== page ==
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Improving smart-forestry through machine learning

Case

Smart-forestry solutions for optimizing the resource efficiency in wood-based supply chains.

Team size

15

Vendor

CollectiveCrunch

When Rolf Schmitz and the CollectiveCrunch team started out, they knew they wanted to combine AI with their other passion for understanding climate and how it impacts our daily lives, but weren’t yet sure how to bring it all together into a viable business.

At first, Rolf and the team were considering modeling and predicting air quality in larger cities in the same way that weather prediction is done today. By combining massive amounts of exclusive municipal data – like micro weather, traffic, cameras – CollectiveCrunch knew they could build accurate models to predict air quality. Unfortunately, they soon realized their plan had a flaw that kills many great ideas: it lacked a monetization model that consumers or cities would be ready to pay for.

Luckily, it wasn’t long before the CollectiveCrunch team stumbled onto a major underserved vertical in the forestry industry where ML’s efficient predictions had the potential to make a massive impact - both on a company’s bottom line, but also on the environment itself through efficient natural resource management.

Predicting wood inventories for the forestry supply chain

CollectiveCrunch’s main product, Linda Forest, helps the forestry industry better understand and target the raw materials they are buying. Essentially, it’s a method for minimizing risks surrounding forest industry assets and transportation of too many or few truckloads to the factories per day.

The firm has aimed its service at large players in the industry, such as forest funds who sell logs and large sawmills or pulp and paper producers who process logs. A modern pulp mill can have a supply chain of 300 or more trucks per day delivering logs. Getting the volume or quality of such deliveries wrong is a major pain point that Linda Forest addresses.

Their main customers are buyers and sellers of wood-based raw materials (logs) who want to know the quantity and quality of wood coming into the mills every day. Conventional prediction solutions for log and stem size, tree species and more struggle with a substantial margin of error. The traditional solutions also require somebody driving out into the woods and manual measurements. CollectiveCrunch solves the problem by giving the industry better prediction accuracy and reducing the time spent on manual inspection.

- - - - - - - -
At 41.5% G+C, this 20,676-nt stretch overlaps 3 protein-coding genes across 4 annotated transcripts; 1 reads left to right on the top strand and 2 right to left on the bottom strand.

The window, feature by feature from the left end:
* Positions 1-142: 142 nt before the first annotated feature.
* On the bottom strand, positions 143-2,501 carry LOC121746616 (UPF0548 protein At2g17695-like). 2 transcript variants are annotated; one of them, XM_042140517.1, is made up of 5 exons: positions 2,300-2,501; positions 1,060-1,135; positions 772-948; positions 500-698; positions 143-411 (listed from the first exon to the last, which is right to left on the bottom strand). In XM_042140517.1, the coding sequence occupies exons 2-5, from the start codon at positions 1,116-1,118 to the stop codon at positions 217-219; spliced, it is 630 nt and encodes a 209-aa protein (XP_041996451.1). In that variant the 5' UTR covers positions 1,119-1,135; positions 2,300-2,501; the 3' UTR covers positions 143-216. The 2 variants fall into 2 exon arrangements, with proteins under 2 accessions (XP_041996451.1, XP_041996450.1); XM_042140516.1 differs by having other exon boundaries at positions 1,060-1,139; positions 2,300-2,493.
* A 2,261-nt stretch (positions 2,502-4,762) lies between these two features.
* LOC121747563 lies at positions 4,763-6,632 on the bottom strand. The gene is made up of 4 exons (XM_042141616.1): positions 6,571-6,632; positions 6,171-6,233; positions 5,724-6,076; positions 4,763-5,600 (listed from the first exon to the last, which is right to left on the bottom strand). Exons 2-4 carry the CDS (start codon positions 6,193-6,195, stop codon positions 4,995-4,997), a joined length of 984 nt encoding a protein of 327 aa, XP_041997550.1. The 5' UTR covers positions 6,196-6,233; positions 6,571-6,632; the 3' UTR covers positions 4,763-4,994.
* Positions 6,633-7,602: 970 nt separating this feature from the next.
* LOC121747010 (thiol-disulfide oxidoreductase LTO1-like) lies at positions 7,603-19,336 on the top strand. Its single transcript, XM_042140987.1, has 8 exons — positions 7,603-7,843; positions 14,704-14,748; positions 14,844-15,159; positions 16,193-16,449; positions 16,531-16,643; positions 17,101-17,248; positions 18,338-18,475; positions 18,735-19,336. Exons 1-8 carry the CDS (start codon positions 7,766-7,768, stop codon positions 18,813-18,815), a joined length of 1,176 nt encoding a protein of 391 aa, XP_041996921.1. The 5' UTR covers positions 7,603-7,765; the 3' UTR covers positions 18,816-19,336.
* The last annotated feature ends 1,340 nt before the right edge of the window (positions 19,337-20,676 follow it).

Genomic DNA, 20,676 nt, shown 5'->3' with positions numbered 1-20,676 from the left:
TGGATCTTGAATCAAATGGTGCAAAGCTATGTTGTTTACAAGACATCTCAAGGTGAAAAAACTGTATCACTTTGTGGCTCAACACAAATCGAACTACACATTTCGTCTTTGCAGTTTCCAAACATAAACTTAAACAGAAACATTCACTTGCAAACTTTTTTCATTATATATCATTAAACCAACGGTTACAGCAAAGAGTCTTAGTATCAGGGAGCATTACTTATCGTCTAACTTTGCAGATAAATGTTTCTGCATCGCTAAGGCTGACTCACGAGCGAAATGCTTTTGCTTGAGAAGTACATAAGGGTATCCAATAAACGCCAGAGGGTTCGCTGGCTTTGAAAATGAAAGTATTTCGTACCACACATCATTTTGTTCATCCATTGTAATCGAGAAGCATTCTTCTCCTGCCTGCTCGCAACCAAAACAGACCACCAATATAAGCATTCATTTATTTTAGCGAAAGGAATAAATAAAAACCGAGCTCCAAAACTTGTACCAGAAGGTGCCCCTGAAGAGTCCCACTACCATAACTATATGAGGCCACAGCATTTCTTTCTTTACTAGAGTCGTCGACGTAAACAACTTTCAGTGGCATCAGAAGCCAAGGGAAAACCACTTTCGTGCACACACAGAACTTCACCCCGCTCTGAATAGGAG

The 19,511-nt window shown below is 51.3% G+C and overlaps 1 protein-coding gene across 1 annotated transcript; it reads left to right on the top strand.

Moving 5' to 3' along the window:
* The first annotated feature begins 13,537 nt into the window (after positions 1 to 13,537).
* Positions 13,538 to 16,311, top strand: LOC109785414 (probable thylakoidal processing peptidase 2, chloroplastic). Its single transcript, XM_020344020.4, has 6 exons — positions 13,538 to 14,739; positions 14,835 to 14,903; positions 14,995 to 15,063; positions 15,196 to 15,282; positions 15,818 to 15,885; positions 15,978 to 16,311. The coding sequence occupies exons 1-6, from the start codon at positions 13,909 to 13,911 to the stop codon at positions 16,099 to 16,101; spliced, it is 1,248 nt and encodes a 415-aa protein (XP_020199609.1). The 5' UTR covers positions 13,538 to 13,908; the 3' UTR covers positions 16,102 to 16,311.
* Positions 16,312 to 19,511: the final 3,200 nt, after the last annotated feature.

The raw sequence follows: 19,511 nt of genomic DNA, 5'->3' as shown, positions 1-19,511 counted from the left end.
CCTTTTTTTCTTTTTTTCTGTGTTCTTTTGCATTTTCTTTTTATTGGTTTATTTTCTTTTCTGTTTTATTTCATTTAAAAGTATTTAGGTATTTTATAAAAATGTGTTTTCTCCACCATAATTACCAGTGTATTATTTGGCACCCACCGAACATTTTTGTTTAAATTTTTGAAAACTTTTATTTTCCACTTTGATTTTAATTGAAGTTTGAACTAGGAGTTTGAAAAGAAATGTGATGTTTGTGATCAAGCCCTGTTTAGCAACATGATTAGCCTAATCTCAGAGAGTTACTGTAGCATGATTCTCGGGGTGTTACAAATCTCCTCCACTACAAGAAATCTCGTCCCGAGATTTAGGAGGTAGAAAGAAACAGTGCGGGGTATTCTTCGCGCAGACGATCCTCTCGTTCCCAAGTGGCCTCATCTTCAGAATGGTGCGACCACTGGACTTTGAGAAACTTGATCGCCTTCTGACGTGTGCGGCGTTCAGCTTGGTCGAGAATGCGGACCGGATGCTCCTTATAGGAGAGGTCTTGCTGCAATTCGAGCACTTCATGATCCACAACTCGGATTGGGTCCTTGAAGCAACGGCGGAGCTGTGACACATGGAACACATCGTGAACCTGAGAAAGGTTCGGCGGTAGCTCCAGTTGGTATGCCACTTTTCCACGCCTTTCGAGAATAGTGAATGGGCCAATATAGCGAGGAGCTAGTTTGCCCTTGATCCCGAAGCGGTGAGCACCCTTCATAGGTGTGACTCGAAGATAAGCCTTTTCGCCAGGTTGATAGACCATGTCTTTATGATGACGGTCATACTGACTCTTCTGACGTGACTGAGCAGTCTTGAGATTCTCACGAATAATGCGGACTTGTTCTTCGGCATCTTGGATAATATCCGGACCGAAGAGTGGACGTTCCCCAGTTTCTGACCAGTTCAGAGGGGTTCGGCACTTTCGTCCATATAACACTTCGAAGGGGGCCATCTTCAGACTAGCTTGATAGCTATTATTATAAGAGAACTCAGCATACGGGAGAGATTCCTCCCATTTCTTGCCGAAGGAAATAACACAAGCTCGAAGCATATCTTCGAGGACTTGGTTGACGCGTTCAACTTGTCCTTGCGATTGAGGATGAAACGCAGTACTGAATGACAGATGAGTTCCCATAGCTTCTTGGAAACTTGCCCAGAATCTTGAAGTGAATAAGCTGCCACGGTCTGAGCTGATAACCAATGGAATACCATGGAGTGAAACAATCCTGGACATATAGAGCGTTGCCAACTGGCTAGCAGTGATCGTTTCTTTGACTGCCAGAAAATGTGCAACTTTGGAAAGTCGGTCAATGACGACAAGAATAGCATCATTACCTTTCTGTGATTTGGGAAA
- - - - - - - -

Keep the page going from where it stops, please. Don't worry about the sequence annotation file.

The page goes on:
CollectiveCrunch makes use of a wide array of space data sets, optical and other, as well as Lidar and process data to accurately predict wood quality and quantity. They’ve built a highly-scalable cloud-based GIS solution that is offered as a SaaS package, that provides real-time market intelligence at the click of a button.

Rolf Schmitz
“At the end of the day, we‘re able to match supply and demand much better than any competitor thanks to Valohai boosting our model development speed by a factor of 2 to 5!”
Rolf Schmitz – CEO, CollectiveCrunch

Building on Valohai – boosting model development time by a factor of five!

Since their inception, CollectiveCrunch has employed a combination of internal team members and a network of freelancers for its analytics work. Thanks to Valohai, they’ve been able to balance model training over several teammates while enjoying peace of mind that Valohai’s automatic version control ensures that nothing’s ever lost to turnover. Valohai’s complete historical data gives a clear map of what everyone has done, regardless if the experiment was run a week ago or a decade ago.

“Our challenge is largely which model approach is going to work where, so it is a lot of data crunching, testing different models and picking the best one for the job. Valohai makes the process a lot easier for us thanks to parallel hyperparameter searches!”
Rolf Schmitz – CEO, CollectiveCrunch

The team at CollectiveCrunch is constantly testing a wide array of algorithms and tunes them for the best fit. Valohai allows the teammates working on a problem to collaborate, trying out different strategies and learning from each other’s experiments. The separation of steps into machine learning pipelines has also helped them split work into image cleaning, data normalization, and then separately model training.

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